Bill woke up and asked me what was wrong. I somehow told him the back of my calf was cramping. He very calmly and gently reached over and put his hand on my spasming limb, which was healing enough. Then, he slowly forced me to stop pointing my toes. The cramp gradually went away and I was left amazed, and with a sore lump where the muscle bunched up. Yes, I know it would have gone away anyway, but there’s something about Bill’s touch that is very comforting to me. He’s very good at making my pain and discomfort vanish.

I managed to doze for a bit longer, until it was time to get up and face the day. We had told the night receptionist that we’d have breakfast at 8:00am. Breakfast at De Witte Lelie does not come with the room, and costs 30 euros a person. I suppose it’s not mandatory to have breakfast there, since the hotel is so close to the old town, but we found it convenient. The first morning, we ate outside, since it was sunny and warm outside. The manager, an Australian lady, brought out a basket of bread, fresh pressed coffee, and a bottle of fresh squeezed orange juice. I was delighted by the orange juice. That’s one thing I’ve noticed in Belgium and the Netherlands; they have great orange juice. Even if you get it at the gas station, it’s likely to be fresh!

Aside from the bread and juice, there’s also a small buffet with everything from Belgian cheeses to vegan charcuterie. I helped myself to some smoked salmon and avocado, and Bill had a ginger shot. We also had eggs and bacon, although we only did that on the first day, since it was a lot of food that neither of us needed.

As usual, we didn’t have any big plans. We almost never plan specific activities on our trips. Our style is more about going places and letting stuff happen. There are exceptions, of course. When we were in Florence a couple of months ago, we did plan to visit the Uffizi ahead of time. That was necessary, because of COVID and the number of people who want to go to the art gallery. But we didn’t have big plans for Antwerp. It didn’t find it to be the kind of place that requires a lot of planning.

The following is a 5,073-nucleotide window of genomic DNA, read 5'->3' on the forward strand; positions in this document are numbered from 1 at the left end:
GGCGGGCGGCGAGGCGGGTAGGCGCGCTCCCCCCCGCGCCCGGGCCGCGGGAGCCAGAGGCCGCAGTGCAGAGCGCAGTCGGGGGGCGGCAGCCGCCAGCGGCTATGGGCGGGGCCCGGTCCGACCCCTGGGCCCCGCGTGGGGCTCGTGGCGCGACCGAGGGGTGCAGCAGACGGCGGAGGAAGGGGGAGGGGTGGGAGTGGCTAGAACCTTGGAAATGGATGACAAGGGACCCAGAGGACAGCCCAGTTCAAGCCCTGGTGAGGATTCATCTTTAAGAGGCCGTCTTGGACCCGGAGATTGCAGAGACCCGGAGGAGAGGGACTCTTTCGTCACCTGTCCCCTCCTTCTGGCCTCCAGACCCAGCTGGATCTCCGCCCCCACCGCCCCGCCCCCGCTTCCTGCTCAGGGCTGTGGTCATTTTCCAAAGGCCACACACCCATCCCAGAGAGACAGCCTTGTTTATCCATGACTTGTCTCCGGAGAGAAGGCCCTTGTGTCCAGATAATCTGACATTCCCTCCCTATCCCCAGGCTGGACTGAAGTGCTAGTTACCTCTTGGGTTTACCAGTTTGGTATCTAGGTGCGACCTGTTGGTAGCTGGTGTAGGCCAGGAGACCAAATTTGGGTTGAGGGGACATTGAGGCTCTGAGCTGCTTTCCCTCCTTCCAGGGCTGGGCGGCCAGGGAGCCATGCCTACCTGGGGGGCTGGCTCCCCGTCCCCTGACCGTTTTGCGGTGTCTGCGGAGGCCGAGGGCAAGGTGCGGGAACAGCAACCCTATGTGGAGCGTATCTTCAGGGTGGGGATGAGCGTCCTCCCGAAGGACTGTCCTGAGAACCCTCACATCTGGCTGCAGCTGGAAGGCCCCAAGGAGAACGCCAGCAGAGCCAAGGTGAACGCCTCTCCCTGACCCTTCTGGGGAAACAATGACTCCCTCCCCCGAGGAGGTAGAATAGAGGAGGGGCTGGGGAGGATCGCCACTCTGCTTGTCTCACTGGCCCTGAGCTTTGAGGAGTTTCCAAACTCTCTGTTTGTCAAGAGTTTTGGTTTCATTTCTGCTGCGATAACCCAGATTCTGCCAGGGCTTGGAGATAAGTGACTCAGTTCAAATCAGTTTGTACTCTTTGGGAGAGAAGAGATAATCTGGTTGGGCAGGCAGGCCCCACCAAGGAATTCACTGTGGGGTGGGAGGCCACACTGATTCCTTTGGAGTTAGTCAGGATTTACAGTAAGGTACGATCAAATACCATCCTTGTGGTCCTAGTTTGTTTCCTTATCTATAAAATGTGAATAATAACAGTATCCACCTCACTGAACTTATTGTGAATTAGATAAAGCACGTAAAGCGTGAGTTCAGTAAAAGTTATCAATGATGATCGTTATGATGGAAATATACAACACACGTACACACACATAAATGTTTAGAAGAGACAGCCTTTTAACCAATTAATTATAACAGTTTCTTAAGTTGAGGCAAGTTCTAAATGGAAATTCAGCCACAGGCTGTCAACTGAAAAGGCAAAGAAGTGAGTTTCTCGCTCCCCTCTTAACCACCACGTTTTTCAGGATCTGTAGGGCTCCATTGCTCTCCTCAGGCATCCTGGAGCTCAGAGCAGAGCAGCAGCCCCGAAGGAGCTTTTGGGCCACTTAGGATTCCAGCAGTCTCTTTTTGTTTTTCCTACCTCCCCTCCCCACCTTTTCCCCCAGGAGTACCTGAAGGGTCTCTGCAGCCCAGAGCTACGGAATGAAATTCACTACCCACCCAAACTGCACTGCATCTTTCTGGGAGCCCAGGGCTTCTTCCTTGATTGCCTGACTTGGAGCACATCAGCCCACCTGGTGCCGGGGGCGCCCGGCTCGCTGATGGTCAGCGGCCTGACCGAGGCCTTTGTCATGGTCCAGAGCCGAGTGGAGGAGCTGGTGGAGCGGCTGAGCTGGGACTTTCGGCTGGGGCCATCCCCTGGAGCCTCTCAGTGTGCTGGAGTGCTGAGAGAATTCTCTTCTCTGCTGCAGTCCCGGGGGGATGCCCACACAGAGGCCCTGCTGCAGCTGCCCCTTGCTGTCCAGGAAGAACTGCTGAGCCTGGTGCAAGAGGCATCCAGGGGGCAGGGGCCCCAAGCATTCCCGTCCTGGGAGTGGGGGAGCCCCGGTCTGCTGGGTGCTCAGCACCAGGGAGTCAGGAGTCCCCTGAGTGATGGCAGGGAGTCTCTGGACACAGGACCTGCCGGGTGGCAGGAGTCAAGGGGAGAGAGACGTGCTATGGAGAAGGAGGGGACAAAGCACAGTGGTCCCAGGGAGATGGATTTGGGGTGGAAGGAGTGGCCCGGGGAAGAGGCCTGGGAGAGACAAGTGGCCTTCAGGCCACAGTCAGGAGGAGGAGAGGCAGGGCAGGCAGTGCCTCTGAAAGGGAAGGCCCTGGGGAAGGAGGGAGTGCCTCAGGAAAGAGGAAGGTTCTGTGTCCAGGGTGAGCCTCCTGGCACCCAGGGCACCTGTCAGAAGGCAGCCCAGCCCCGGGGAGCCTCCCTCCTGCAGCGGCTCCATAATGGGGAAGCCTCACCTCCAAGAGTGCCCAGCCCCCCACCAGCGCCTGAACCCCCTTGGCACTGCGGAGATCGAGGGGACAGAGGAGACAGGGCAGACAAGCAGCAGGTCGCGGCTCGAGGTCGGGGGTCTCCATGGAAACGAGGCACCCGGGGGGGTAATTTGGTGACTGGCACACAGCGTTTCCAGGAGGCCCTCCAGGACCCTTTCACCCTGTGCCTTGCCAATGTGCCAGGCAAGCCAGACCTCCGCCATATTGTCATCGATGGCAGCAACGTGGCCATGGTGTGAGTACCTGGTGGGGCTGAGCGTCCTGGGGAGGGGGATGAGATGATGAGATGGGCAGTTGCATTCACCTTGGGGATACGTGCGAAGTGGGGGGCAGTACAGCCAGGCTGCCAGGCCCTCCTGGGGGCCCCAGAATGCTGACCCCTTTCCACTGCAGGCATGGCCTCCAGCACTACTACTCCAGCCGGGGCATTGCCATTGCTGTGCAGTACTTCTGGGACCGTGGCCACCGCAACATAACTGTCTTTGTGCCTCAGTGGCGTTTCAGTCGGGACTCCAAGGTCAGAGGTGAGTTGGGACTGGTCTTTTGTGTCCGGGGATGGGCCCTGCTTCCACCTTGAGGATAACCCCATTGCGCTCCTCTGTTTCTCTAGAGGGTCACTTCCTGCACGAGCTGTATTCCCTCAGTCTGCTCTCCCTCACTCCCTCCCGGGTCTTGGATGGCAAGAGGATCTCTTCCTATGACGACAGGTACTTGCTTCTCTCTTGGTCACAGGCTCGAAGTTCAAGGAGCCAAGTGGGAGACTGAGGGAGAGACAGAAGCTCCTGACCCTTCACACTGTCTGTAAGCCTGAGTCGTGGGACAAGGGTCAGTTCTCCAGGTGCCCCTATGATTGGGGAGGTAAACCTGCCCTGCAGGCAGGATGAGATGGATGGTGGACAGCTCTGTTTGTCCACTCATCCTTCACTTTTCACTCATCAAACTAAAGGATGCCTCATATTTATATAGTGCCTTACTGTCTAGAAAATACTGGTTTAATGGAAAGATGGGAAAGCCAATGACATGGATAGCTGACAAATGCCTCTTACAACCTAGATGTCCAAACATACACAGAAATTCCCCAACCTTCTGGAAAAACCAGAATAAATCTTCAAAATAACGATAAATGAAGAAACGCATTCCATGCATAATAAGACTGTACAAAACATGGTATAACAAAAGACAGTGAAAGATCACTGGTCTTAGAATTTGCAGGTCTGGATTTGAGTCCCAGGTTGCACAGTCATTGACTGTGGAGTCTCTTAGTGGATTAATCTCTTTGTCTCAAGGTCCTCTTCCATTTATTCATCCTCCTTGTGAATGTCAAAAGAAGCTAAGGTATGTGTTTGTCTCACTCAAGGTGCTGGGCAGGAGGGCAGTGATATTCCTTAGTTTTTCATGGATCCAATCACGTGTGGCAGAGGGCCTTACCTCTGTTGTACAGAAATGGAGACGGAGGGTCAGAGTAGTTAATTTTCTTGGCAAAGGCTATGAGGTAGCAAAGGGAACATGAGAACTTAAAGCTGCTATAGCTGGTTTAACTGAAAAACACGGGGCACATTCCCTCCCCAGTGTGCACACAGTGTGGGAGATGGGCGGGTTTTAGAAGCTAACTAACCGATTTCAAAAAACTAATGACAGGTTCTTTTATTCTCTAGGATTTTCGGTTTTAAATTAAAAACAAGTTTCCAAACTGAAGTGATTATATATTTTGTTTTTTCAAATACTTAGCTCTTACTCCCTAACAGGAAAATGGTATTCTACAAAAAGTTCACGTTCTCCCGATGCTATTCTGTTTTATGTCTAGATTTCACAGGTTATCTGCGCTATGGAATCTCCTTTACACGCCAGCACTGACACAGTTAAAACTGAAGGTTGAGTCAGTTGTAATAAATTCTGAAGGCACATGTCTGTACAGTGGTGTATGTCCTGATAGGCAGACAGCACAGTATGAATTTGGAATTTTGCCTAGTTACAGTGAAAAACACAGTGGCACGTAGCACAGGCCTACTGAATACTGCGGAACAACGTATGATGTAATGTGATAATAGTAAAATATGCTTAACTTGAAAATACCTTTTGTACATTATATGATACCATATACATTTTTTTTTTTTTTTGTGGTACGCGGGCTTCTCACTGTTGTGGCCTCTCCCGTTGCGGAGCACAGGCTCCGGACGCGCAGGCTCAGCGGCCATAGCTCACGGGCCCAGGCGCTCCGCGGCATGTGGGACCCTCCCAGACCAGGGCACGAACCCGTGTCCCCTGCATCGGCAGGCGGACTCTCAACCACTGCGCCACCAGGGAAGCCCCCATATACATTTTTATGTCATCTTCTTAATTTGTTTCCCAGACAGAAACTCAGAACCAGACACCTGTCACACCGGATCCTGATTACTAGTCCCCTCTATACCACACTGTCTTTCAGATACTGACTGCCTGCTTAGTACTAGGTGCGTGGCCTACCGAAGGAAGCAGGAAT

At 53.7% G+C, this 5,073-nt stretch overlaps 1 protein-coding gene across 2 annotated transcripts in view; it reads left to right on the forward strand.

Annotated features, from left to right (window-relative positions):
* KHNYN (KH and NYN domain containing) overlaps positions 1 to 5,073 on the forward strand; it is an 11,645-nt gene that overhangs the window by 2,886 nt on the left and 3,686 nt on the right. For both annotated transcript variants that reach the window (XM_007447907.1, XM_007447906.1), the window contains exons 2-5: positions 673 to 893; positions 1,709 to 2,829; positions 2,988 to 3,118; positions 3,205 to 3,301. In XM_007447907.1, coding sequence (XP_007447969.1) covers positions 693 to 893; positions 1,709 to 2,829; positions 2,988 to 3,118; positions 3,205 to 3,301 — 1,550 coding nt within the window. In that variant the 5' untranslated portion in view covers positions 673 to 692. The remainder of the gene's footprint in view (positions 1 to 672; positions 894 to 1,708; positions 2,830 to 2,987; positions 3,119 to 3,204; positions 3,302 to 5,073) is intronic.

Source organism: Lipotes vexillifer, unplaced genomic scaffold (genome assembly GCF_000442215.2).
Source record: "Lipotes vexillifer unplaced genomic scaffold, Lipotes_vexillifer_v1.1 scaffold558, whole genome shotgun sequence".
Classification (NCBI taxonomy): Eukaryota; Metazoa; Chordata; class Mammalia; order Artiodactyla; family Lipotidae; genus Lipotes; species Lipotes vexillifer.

We started out by heading toward the Grote Markt, which is the main attraction in Antwerp. We saw the couple who run the Brewers’ Kitchen, who were recovering from Friday night! The chef told us that he was born and raised in Antwerp and offered some tips on how to see the city. I was especially glad we stopped in to his restaurant on Friday.

Before we had a chance to explore the Grote Markt, we stopped at the Handschoenmarkt, which is where an adorable statue of a boy and his dog are located. I didn’t know anything about the 19th century novel, A Dog of Flanders, which is the heartwarming and tragic story about a little boy named Nello and his dog, Patrasche. The story, which was written by English author, Marie Louise de la Ramée, is well-known, especially in Japan, so the powers that be commissioned a statue to please tourists. The statue was created by Batiste Vermeulen (‘Tist’) and is absolutely adorable.